The Global Studies Seminar presents a talk titled “The Venezuelan Collapse,” by Pedro Cadenas, assistant professor of economics at Denison.
Cadenas received his Bachelor of Arts and Master of Business Administration in Finance from Universidad Metropolitana and completed a Master of Science in Philosophy and Human Sciences (ABD) at Universidad Central de Venezuela. Cadenas received his Ph.D. in Economics, as a Fulbright Alumni, from the New School for Social Research in New York. Prior to academia, he accumulated 10 years of professional experience in finance: 7 years in the private sector and the remaining 3 years in the public sector. His research interests lie in finance, philosophy of economics, and economics and psychology.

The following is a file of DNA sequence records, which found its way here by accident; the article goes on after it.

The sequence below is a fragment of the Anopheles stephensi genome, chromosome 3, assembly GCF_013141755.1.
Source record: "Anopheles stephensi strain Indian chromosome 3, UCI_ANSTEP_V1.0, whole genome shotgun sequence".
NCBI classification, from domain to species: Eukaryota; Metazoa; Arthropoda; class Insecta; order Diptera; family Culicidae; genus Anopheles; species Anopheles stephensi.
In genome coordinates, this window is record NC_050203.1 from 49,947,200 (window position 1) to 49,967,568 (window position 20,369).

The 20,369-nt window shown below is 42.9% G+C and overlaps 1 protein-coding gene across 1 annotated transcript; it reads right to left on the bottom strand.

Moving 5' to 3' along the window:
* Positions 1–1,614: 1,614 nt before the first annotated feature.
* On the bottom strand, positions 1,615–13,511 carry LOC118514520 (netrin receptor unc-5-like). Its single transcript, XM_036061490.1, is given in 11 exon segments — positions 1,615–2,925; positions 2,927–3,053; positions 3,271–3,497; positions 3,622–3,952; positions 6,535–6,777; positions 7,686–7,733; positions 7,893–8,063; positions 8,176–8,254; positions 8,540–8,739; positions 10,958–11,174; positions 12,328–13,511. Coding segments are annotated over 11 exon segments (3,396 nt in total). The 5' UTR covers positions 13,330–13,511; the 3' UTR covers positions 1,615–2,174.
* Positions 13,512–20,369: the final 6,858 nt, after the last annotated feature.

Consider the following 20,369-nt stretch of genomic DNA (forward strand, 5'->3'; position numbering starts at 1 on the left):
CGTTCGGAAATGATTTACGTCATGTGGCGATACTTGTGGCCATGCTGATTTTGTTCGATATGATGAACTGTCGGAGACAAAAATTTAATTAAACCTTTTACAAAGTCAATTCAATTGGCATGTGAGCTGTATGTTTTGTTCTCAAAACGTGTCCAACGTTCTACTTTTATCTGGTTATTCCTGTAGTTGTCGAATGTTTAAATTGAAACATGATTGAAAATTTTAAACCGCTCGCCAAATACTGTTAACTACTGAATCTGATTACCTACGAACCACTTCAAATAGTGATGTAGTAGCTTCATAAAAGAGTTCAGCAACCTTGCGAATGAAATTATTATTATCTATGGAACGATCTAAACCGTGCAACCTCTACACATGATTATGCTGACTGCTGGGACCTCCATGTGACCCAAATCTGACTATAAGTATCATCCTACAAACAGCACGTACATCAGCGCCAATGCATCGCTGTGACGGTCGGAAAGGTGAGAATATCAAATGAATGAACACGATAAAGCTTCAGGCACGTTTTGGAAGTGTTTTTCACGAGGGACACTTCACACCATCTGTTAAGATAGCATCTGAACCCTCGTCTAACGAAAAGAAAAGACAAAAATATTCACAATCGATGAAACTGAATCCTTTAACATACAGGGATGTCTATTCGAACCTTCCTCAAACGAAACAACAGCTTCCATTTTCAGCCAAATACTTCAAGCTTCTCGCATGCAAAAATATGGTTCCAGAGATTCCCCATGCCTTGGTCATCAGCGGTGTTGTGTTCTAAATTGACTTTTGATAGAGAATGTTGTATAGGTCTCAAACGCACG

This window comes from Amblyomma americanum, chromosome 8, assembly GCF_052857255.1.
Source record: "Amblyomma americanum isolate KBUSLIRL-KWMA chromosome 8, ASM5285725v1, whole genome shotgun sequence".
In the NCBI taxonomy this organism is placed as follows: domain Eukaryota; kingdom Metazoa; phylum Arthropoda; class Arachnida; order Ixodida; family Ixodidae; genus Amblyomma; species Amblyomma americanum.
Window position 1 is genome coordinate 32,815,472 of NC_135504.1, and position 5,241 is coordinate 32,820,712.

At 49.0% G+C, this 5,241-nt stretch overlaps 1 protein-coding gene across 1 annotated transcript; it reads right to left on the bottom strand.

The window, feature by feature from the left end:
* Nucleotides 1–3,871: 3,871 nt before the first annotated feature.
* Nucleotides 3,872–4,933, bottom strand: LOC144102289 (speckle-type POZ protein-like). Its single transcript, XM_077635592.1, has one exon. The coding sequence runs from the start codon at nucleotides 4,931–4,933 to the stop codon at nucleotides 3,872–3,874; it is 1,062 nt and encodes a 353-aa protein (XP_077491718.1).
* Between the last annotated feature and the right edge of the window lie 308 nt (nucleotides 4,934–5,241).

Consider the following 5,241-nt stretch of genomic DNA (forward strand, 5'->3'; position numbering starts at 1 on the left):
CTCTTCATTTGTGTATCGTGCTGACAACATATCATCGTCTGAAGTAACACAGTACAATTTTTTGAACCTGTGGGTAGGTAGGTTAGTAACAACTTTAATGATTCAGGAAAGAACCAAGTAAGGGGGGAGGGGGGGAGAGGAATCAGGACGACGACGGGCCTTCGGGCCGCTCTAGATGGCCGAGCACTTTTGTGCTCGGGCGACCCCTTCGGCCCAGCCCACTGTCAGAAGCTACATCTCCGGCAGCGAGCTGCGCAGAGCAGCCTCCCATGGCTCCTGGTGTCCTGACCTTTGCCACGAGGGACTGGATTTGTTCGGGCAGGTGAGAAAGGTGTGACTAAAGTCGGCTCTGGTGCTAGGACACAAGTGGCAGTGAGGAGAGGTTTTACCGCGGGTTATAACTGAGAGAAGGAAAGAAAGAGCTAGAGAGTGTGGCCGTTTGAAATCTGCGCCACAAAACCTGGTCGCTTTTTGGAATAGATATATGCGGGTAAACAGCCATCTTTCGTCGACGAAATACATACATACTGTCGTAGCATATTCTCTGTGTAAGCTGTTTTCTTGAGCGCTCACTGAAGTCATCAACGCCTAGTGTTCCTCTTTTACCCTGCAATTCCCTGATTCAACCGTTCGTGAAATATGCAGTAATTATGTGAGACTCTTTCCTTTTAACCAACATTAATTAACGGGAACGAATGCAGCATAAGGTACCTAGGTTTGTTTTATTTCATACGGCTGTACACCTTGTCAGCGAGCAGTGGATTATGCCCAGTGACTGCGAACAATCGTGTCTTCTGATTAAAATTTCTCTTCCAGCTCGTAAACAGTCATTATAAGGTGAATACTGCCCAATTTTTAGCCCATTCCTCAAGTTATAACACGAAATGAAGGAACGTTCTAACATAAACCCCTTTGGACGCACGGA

Venezuela’s economic and political collapse has now become the biggest crisis in the history of Latin America. Venezuela’s decline in GDP, at least between 1960 and 2018, is one of the highest in the world during a 5 year period. This list includes countries that have gone through terrible wars and/or have suffered directly from the collapse of the Soviet Union. Hyperinflation, dictatorship, political violence, food and medicine shortages, and soaring crime rates have forced more than 3.3. millions of Venezuelans to leave their country in the past 4 years. It is one of the largest and swiftest massive migrations in the history of the region. In this presentation, economic and social indicators will be presented as evidence that the crisis is mostly the consequence of incompetence, ideology in the service of power, massive corruption and the dismantlement of basic democratic institutions. The presentation will also cover a brief discussion about the current political situation, the recent report of the UN produced by the High Commissioner on Human Rights, and some of the biggest difficulties that lie ahead for finding a possible way out.